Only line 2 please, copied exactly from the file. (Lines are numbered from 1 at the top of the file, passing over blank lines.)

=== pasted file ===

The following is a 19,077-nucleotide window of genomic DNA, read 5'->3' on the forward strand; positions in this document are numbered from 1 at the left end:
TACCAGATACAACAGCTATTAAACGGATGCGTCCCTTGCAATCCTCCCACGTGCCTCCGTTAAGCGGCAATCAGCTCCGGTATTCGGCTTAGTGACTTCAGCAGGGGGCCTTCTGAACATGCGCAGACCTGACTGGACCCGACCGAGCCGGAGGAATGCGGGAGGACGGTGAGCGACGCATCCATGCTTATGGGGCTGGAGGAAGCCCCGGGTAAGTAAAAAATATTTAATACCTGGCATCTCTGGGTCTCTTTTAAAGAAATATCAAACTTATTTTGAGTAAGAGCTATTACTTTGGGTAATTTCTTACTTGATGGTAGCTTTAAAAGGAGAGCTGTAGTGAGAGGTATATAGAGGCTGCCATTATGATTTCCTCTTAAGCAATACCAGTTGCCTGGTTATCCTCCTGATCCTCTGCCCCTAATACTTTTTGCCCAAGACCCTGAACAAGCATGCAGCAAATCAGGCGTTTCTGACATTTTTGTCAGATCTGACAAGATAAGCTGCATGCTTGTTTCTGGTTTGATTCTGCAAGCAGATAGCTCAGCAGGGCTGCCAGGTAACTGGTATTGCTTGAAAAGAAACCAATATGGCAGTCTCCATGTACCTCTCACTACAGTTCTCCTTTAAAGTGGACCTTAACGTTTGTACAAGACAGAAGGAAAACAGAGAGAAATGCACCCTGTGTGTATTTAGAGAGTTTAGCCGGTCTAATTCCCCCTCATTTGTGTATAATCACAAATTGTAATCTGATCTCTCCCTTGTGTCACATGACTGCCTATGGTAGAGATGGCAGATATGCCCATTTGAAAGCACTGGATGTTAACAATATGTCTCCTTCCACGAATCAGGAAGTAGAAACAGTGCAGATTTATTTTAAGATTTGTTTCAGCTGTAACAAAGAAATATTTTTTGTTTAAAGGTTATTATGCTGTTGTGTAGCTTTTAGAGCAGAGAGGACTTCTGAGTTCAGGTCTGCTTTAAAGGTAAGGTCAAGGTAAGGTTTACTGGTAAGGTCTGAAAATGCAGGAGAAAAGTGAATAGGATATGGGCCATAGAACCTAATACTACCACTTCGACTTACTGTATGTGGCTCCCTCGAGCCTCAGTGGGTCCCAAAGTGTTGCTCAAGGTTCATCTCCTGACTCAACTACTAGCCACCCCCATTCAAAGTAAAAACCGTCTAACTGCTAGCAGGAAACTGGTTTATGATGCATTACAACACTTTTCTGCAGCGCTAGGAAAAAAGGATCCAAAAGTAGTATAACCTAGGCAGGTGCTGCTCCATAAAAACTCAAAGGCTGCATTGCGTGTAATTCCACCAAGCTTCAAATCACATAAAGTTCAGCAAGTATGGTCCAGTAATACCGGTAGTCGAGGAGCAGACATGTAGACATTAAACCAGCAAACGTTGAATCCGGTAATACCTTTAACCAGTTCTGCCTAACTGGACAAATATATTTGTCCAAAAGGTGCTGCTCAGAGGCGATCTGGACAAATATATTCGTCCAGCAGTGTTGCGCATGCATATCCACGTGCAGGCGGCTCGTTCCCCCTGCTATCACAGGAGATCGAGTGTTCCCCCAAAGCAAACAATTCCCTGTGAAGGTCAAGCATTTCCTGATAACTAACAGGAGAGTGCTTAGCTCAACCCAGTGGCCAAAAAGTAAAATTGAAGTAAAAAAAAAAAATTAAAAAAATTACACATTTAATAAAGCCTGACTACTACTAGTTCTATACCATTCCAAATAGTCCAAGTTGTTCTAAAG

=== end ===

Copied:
TACCAGATACAACAGCTATTAAACGGATGCGTCCCTTGCAATCCTCCCACGTGCCTCCGTTAAGCGGCAATCAGCTCCGGTATTCGGCTTAGTGACTTCAGCAGGGGGCCTTCTGAACATGCGCAGACCTGACTGGACCCGACCGAGCCGGAGGAATGCGGGAGGACGGTGAGCGACGCATCCATGCTTATGGGGCTGGAGGAAGCCCCGGGTAAGTAAAAAATATTTAATACCTGGCATCTCTGGGTCTCTTTTAAAGAAATATCAAACTTATTTTGAGTAAGAGCTATTACTTTGGGTAATTTCTTACTTGATGGTAGCTTTAAAAGGAGAGCTGTAGTGAGAGGTATATAGAGGCTGCCATTATGATTTCCTCTTAAGCAATACCAGTTGCCTGGTTATCCTCCTGATCCTCTGCCCCTAATACTTTTTGCCCAAGACCCTGAACAAGCATGCAGCAAATCAGGCGTTTCTGACATTTTTGTCAGATCTGACAAGATAAGCTGCATGCTTGTTTCTGGTTTGATTCTGCAAGCAGATAGCTCAGCAGGGCTGCCAGGTAACTGGTATTGCTTGAAAAGAAACCAATATGGCAGTCTCCATGTACCTCTCACTACAGTTCTCCTTTAAAGTGGACCTTAACGTTTGTACAAGACAGAAGGAAAACAGAGAGAAATGCACCCTGTGTGTATTTAGAGAGTTTAGCCGGTCTAATTCCCCCTCATTTGTGTATAATCACAAATTGTAATCTGATCTCTCCCTTGTGTCACATGACTGCCTATGGTAGAGATGGCAGATATGCCCATTTGAAAGCACTGGATGTTAACAATATGTCTCCTTCCACGAATCAGGAAGTAGAAACAGTGCAGATTTATTTTAAGATTTGTTTCAGCTGTAACAAAGAAATATTTTTTGTTTAAAGGTTATTATGCTGTTGTGTAGCTTTTAGAGCAGAGAGGACTTCTGAGTTCAGGTCTGCTTTAAAGGTAAGGTCAAGGTAAGGTTTACTGGTAAGGTCTGAAAATGCAGGAGAAAAGTGAATAGGATATGGGCCATAGAACCTAATACTACCACTTCGACTTACTGTATGTGGCTCCCTCGAGCCTCAGTGGGTCCCAAAGTGTTGCTCAAGGTTCATCTCCTGACTCAACTACTAGCCACCCCCATTCAAAGTAAAAACCGTCTAACTGCTAGCAGGAAACTGGTTTATGATGCATTACAACACTTTTCTGCAGCGCTAGGAAAAAAGGATCCAAAAGTAGTATAACCTAGGCAGGTGCTGCTCCATAAAAACTCAAAGGCTGCATTGCGTGTAATTCCACCAAGCTTCAAATCACATAAAGTTCAGCAAGTATGGTCCAGTAATACCGGTAGTCGAGGAGCAGACATGTAGACATTAAACCAGCAAACGTTGAATCCGGTAATACCTTTAACCAGTTCTGCCTAACTGGACAAATATATTTGTCCAAAAGGTGCTGCTCAGAGGCGATCTGGACAAATATATTCGTCCAGCAGTGTTGCGCATGCATATCCACGTGCAGGCGGCTCGTTCCCCCTGCTATCACAGGAGATCGAGTGTTCCCCCAAAGCAAACAATTCCCTGTGAAGGTCAAGCATTTCCTGATAACTAACAGGAGAGTGCTTAGCTCAACCCAGTGGCCAAAAAGTAAAATTGAAGTAAAAAAAAAAAATTAAAAAAATTACACATTTAATAAAGCCTGACTACTACTAGTTCTATACCATTCCAAATAGTCCAAGTTGTTCTAAAG